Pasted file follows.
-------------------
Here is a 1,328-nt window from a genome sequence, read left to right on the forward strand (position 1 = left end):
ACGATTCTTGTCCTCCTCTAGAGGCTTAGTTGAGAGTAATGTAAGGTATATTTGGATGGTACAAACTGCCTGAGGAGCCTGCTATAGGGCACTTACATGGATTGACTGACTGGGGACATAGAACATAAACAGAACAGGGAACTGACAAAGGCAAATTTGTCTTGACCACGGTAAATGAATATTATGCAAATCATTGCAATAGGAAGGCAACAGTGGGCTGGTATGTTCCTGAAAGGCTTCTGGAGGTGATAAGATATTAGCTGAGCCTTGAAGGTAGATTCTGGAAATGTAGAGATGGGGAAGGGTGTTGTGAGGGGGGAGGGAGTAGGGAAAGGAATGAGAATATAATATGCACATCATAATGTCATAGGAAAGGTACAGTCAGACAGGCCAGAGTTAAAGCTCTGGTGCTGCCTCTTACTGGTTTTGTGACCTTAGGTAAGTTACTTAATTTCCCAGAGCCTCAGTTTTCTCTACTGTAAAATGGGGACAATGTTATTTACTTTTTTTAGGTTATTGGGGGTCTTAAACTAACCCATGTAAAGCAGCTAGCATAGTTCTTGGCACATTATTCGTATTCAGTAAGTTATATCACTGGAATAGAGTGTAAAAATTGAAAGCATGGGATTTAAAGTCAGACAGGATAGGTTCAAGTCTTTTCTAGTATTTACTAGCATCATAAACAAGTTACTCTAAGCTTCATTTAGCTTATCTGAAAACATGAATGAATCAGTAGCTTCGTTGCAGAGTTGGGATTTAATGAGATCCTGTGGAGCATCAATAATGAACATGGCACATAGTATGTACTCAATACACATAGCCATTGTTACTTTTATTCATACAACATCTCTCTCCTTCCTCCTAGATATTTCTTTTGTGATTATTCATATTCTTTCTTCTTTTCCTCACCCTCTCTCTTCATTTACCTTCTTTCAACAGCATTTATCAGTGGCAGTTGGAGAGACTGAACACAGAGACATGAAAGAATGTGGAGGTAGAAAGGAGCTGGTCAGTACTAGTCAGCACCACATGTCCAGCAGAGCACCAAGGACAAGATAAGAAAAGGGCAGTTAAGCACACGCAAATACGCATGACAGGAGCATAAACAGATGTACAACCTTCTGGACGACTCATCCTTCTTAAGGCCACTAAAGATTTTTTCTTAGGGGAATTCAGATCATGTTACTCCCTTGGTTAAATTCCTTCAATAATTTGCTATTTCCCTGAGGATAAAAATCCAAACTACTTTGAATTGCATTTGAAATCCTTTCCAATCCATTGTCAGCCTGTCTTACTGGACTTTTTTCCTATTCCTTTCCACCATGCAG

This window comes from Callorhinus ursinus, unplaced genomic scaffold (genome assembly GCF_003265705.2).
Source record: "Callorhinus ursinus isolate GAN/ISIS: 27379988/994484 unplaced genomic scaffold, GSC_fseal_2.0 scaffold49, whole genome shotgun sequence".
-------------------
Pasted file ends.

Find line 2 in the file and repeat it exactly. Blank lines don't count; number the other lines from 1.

ACGATTCTTGTCCTCCTCTAGAGGCTTAGTTGAGAGTAATGTAAGGTATATTTGGATGGTACAAACTGCCTGAGGAGCCTGCTATAGGGCACTTACATGGATTGACTGACTGGGGACATAGAACATAAACAGAACAGGGAACTGACAAAGGCAAATTTGTCTTGACCACGGTAAATGAATATTATGCAAATCATTGCAATAGGAAGGCAACAGTGGGCTGGTATGTTCCTGAAAGGCTTCTGGAGGTGATAAGATATTAGCTGAGCCTTGAAGGTAGATTCTGGAAATGTAGAGATGGGGAAGGGTGTTGTGAGGGGGGAGGGAGTAGGGAAAGGAATGAGAATATAATATGCACATCATAATGTCATAGGAAAGGTACAGTCAGACAGGCCAGAGTTAAAGCTCTGGTGCTGCCTCTTACTGGTTTTGTGACCTTAGGTAAGTTACTTAATTTCCCAGAGCCTCAGTTTTCTCTACTGTAAAATGGGGACAATGTTATTTACTTTTTTTAGGTTATTGGGGGTCTTAAACTAACCCATGTAAAGCAGCTAGCATAGTTCTTGGCACATTATTCGTATTCAGTAAGTTATATCACTGGAATAGAGTGTAAAAATTGAAAGCATGGGATTTAAAGTCAGACAGGATAGGTTCAAGTCTTTTCTAGTATTTACTAGCATCATAAACAAGTTACTCTAAGCTTCATTTAGCTTATCTGAAAACATGAATGAATCAGTAGCTTCGTTGCAGAGTTGGGATTTAATGAGATCCTGTGGAGCATCAATAATGAACATGGCACATAGTATGTACTCAATACACATAGCCATTGTTACTTTTATTCATACAACATCTCTCTCCTTCCTCCTAGATATTTCTTTTGTGATTATTCATATTCTTTCTTCTTTTCCTCACCCTCTCTCTTCATTTACCTTCTTTCAACAGCATTTATCAGTGGCAGTTGGAGAGACTGAACACAGAGACATGAAAGAATGTGGAGGTAGAAAGGAGCTGGTCAGTACTAGTCAGCACCACATGTCCAGCAGAGCACCAAGGACAAGATAAGAAAAGGGCAGTTAAGCACACGCAAATACGCATGACAGGAGCATAAACAGATGTACAACCTTCTGGACGACTCATCCTTCTTAAGGCCACTAAAGATTTTTTCTTAGGGGAATTCAGATCATGTTACTCCCTTGGTTAAATTCCTTCAATAATTTGCTATTTCCCTGAGGATAAAAATCCAAACTACTTTGAATTGCATTTGAAATCCTTTCCAATCCATTGTCAGCCTGTCTTACTGGACTTTTTTCCTATTCCTTTCCACCATGCAG